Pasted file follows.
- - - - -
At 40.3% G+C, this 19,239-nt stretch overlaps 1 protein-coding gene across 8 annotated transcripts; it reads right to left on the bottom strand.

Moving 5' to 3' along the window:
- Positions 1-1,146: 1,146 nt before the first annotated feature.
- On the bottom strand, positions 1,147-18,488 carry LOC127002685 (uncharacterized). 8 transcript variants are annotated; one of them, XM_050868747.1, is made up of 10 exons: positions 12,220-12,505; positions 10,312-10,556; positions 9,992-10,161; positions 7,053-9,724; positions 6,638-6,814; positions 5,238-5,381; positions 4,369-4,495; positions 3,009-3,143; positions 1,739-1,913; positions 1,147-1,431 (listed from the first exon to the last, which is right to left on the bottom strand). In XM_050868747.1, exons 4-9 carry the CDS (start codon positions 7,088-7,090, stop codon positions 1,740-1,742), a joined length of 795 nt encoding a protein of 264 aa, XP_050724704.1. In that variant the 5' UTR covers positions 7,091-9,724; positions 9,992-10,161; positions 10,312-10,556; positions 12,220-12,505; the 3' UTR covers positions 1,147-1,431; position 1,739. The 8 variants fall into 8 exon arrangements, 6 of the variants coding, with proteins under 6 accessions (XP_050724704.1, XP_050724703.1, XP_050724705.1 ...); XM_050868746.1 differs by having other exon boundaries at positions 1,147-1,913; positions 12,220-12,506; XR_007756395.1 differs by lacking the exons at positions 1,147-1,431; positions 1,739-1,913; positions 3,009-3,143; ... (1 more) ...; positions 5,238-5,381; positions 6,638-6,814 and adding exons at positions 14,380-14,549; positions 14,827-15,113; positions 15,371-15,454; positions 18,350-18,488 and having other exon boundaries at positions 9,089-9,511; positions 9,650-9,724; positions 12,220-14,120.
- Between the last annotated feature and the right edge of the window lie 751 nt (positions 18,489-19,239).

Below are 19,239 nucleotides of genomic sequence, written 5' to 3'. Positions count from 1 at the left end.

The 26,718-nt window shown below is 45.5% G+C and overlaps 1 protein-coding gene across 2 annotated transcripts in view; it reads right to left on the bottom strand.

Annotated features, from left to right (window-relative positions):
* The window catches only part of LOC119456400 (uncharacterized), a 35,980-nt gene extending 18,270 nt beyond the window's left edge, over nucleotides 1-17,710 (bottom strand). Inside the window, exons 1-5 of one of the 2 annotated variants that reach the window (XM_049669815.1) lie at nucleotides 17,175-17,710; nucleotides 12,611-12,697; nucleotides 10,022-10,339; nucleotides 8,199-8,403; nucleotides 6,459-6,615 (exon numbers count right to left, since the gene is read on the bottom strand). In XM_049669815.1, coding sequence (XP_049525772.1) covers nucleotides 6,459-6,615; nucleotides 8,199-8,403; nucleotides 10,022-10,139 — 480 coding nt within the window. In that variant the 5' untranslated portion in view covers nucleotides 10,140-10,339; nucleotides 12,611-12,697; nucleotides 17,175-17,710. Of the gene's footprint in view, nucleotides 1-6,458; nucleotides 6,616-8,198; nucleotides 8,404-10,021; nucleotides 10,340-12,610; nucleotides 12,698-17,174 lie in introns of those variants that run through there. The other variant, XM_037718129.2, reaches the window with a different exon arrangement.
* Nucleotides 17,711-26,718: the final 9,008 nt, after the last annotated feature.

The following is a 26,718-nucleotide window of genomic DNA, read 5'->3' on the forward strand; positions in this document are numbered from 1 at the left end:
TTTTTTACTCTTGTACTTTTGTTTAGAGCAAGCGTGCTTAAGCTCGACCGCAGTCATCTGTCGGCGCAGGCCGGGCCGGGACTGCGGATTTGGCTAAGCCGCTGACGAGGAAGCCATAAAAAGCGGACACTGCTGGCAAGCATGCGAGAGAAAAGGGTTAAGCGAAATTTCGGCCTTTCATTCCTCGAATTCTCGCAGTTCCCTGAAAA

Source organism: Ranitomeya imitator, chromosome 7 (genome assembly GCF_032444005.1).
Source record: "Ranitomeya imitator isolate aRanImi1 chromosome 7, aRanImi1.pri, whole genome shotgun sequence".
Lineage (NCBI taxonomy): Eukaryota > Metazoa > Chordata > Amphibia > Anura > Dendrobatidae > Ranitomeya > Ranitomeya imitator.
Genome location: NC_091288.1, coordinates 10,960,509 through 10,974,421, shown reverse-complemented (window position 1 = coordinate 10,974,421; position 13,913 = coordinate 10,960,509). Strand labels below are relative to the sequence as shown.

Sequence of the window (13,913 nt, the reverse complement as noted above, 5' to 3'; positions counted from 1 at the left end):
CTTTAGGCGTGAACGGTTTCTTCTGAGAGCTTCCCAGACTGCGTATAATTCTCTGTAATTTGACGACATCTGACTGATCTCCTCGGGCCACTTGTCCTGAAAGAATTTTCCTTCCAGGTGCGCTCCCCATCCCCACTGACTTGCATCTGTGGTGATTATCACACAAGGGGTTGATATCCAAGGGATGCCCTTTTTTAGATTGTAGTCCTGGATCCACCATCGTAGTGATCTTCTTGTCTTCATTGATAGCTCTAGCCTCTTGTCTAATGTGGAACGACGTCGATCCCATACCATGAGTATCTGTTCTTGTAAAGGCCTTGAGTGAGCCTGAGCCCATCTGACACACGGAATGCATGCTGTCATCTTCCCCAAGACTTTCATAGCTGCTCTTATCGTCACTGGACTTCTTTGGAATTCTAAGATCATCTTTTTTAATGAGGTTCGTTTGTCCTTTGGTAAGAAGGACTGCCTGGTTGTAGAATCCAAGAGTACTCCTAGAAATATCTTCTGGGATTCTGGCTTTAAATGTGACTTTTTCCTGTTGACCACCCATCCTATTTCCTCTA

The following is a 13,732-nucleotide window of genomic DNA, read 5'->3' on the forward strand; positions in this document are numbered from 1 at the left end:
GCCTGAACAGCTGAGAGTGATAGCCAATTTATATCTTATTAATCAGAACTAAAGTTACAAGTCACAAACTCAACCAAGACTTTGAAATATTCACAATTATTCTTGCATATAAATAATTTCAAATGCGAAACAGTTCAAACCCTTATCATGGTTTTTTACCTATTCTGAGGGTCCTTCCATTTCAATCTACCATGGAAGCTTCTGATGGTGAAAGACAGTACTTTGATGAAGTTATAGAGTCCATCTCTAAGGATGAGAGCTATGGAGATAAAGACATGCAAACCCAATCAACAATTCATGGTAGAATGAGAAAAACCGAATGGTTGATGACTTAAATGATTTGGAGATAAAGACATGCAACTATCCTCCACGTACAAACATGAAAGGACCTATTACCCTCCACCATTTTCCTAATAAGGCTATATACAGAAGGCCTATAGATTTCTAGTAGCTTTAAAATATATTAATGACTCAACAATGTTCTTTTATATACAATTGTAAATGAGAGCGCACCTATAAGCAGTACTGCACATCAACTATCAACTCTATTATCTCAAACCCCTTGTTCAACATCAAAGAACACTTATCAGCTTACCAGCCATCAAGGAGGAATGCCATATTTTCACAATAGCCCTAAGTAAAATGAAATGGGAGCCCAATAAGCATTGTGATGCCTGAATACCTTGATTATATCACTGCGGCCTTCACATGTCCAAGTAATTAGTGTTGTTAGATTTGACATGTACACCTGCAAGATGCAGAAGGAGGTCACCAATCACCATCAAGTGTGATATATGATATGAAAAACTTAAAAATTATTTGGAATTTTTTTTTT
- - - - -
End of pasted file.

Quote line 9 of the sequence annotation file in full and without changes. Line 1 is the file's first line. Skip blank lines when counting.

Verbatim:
* The window catches only part of LOC119456400 (uncharacterized), a 35,980-nt gene extending 18,270 nt beyond the window's left edge, over nucleotides 1-17,710 (bottom strand). Inside the window, exons 1-5 of one of the 2 annotated variants that reach the window (XM_049669815.1) lie at nucleotides 17,175-17,710; nucleotides 12,611-12,697; nucleotides 10,022-10,339; nucleotides 8,199-8,403; nucleotides 6,459-6,615 (exon numbers count right to left, since the gene is read on the bottom strand). In XM_049669815.1, coding sequence (XP_049525772.1) covers nucleotides 6,459-6,615; nucleotides 8,199-8,403; nucleotides 10,022-10,139 — 480 coding nt within the window. In that variant the 5' untranslated portion in view covers nucleotides 10,140-10,339; nucleotides 12,611-12,697; nucleotides 17,175-17,710. Of the gene's footprint in view, nucleotides 1-6,458; nucleotides 6,616-8,198; nucleotides 8,404-10,021; nucleotides 10,340-12,610; nucleotides 12,698-17,174 lie in introns of those variants that run through there. The other variant, XM_037718129.2, reaches the window with a different exon arrangement.